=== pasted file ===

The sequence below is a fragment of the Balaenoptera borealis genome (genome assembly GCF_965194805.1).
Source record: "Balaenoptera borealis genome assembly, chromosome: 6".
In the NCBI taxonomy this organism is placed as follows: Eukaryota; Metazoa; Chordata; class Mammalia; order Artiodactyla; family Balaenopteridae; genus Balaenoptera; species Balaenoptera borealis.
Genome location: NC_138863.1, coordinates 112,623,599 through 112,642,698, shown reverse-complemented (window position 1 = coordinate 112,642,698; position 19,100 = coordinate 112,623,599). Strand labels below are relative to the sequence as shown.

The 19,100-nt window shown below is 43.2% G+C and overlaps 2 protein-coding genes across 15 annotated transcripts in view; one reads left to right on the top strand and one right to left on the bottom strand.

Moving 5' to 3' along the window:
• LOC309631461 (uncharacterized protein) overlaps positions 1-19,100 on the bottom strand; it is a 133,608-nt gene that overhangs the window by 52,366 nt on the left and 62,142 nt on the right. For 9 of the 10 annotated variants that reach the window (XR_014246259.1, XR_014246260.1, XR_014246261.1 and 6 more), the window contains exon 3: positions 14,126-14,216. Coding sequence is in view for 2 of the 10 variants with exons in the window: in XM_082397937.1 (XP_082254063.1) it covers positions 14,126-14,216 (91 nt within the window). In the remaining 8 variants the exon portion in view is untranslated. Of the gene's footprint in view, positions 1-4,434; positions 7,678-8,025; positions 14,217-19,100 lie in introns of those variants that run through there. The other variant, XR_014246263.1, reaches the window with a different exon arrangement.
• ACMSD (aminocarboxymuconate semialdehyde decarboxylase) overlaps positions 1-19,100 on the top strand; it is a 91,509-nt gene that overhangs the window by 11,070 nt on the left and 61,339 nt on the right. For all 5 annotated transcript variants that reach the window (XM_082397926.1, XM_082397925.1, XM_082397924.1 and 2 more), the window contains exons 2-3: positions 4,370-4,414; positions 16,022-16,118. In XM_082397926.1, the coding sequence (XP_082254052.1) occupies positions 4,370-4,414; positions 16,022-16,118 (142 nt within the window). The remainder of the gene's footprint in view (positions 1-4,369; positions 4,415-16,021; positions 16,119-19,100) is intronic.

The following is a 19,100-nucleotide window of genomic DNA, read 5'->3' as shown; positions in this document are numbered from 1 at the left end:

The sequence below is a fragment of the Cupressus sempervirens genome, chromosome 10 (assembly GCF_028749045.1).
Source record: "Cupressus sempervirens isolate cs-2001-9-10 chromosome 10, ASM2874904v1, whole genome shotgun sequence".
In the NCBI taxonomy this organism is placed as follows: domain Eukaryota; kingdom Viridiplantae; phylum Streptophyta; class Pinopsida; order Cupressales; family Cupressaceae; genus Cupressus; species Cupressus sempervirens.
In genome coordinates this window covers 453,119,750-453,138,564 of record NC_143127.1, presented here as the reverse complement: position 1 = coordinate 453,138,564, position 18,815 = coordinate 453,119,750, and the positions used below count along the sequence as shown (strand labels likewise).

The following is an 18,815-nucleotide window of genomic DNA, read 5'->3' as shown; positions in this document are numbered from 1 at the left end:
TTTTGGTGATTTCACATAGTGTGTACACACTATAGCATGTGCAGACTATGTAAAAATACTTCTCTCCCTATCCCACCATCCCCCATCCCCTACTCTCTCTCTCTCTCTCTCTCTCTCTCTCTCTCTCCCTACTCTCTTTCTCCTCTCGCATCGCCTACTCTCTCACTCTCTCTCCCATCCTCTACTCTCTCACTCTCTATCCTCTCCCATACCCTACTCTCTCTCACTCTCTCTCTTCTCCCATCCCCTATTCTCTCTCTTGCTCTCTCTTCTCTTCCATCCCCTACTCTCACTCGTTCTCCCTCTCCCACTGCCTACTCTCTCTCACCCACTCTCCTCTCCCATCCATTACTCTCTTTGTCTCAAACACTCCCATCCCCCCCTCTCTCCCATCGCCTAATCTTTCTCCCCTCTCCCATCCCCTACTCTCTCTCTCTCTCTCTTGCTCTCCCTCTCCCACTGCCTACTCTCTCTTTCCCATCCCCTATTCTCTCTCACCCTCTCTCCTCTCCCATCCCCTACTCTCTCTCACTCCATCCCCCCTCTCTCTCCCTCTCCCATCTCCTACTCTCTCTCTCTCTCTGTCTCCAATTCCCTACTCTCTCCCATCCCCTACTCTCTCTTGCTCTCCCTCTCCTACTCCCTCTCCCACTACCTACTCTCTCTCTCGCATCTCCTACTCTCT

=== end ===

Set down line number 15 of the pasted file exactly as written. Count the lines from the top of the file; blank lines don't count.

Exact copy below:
TTTTGGTGATTTCACATAGTGTGTACACACTATAGCATGTGCAGACTATGTAAAAATACTTCTCTCCCTATCCCACCATCCCCCATCCCCTACTCTCTCTCTCTCTCTCTCTCTCTCTCTCTCTCTCCCTACTCTCTTTCTCCTCTCGCATCGCCTACTCTCTCACTCTCTCTCCCATCCTCTACTCTCTCACTCTCTATCCTCTCCCATACCCTACTCTCTCTCACTCTCTCTCTTCTCCCATCCCCTATTCTCTCTCTTGCTCTCTCTTCTCTTCCATCCCCTACTCTCACTCGTTCTCCCTCTCCCACTGCCTACTCTCTCTCACCCACTCTCCTCTCCCATCCATTACTCTCTTTGTCTCAAACACTCCCATCCCCCCCTCTCTCCCATCGCCTAATCTTTCTCCCCTCTCCCATCCCCTACTCTCTCTCTCTCTCTCTTGCTCTCCCTCTCCCACTGCCTACTCTCTCTTTCCCATCCCCTATTCTCTCTCACCCTCTCTCCTCTCCCATCCCCTACTCTCTCTCACTCCATCCCCCCTCTCTCTCCCTCTCCCATCTCCTACTCTCTCTCTCTCTCTGTCTCCAATTCCCTACTCTCTCCCATCCCCTACTCTCTCTTGCTCTCCCTCTCCTACTCCCTCTCCCACTACCTACTCTCTCTCTCGCATCTCCTACTCTCT